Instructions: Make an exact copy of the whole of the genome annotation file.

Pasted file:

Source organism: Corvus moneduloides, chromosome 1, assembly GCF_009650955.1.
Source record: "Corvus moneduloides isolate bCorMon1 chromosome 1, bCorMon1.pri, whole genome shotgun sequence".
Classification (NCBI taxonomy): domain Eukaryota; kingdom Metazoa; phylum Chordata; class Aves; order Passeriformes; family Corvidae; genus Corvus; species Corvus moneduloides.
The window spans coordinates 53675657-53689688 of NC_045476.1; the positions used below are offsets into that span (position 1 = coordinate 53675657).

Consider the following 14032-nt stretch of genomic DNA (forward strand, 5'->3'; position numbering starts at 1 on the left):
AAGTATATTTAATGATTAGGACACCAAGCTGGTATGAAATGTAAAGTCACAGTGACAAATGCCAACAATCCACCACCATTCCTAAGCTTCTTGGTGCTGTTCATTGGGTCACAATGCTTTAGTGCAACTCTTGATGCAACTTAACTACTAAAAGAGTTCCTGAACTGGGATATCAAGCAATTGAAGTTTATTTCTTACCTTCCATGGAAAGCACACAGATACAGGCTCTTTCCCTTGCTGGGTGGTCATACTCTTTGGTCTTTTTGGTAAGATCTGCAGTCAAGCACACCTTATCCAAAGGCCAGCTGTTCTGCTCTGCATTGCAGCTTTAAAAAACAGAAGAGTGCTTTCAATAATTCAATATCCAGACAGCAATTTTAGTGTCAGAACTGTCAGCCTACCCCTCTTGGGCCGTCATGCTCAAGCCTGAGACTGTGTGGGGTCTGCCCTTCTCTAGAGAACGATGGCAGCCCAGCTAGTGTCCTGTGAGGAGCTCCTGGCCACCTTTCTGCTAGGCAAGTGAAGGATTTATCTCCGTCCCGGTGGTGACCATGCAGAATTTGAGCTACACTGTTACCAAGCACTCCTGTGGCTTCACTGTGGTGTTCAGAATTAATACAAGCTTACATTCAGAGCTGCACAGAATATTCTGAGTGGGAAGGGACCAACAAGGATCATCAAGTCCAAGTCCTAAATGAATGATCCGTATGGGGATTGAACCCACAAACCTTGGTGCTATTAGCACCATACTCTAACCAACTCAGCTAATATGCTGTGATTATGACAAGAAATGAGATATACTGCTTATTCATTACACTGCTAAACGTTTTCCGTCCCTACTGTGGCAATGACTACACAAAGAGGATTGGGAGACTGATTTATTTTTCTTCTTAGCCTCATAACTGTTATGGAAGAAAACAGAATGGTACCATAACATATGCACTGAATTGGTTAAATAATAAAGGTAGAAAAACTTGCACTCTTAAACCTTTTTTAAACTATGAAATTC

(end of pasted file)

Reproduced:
Source organism: Corvus moneduloides, chromosome 1, assembly GCF_009650955.1.
Source record: "Corvus moneduloides isolate bCorMon1 chromosome 1, bCorMon1.pri, whole genome shotgun sequence".
Classification (NCBI taxonomy): domain Eukaryota; kingdom Metazoa; phylum Chordata; class Aves; order Passeriformes; family Corvidae; genus Corvus; species Corvus moneduloides.
The window spans coordinates 53675657-53689688 of NC_045476.1; the positions used below are offsets into that span (position 1 = coordinate 53675657).

Consider the following 14032-nt stretch of genomic DNA (forward strand, 5'->3'; position numbering starts at 1 on the left):
AAGTATATTTAATGATTAGGACACCAAGCTGGTATGAAATGTAAAGTCACAGTGACAAATGCCAACAATCCACCACCATTCCTAAGCTTCTTGGTGCTGTTCATTGGGTCACAATGCTTTAGTGCAACTCTTGATGCAACTTAACTACTAAAAGAGTTCCTGAACTGGGATATCAAGCAATTGAAGTTTATTTCTTACCTTCCATGGAAAGCACACAGATACAGGCTCTTTCCCTTGCTGGGTGGTCATACTCTTTGGTCTTTTTGGTAAGATCTGCAGTCAAGCACACCTTATCCAAAGGCCAGCTGTTCTGCTCTGCATTGCAGCTTTAAAAAACAGAAGAGTGCTTTCAATAATTCAATATCCAGACAGCAATTTTAGTGTCAGAACTGTCAGCCTACCCCTCTTGGGCCGTCATGCTCAAGCCTGAGACTGTGTGGGGTCTGCCCTTCTCTAGAGAACGATGGCAGCCCAGCTAGTGTCCTGTGAGGAGCTCCTGGCCACCTTTCTGCTAGGCAAGTGAAGGATTTATCTCCGTCCCGGTGGTGACCATGCAGAATTTGAGCTACACTGTTACCAAGCACTCCTGTGGCTTCACTGTGGTGTTCAGAATTAATACAAGCTTACATTCAGAGCTGCACAGAATATTCTGAGTGGGAAGGGACCAACAAGGATCATCAAGTCCAAGTCCTAAATGAATGATCCGTATGGGGATTGAACCCACAAACCTTGGTGCTATTAGCACCATACTCTAACCAACTCAGCTAATATGCTGTGATTATGACAAGAAATGAGATATACTGCTTATTCATTACACTGCTAAACGTTTTCCGTCCCTACTGTGGCAATGACTACACAAAGAGGATTGGGAGACTGATTTATTTTTCTTCTTAGCCTCATAACTGTTATGGAAGAAAACAGAATGGTACCATAACATATGCACTGAATTGGTTAAATAATAAAGGTAGAAAAACTTGCACTCTTAAACCTTTTTTAAACTATGAAATTC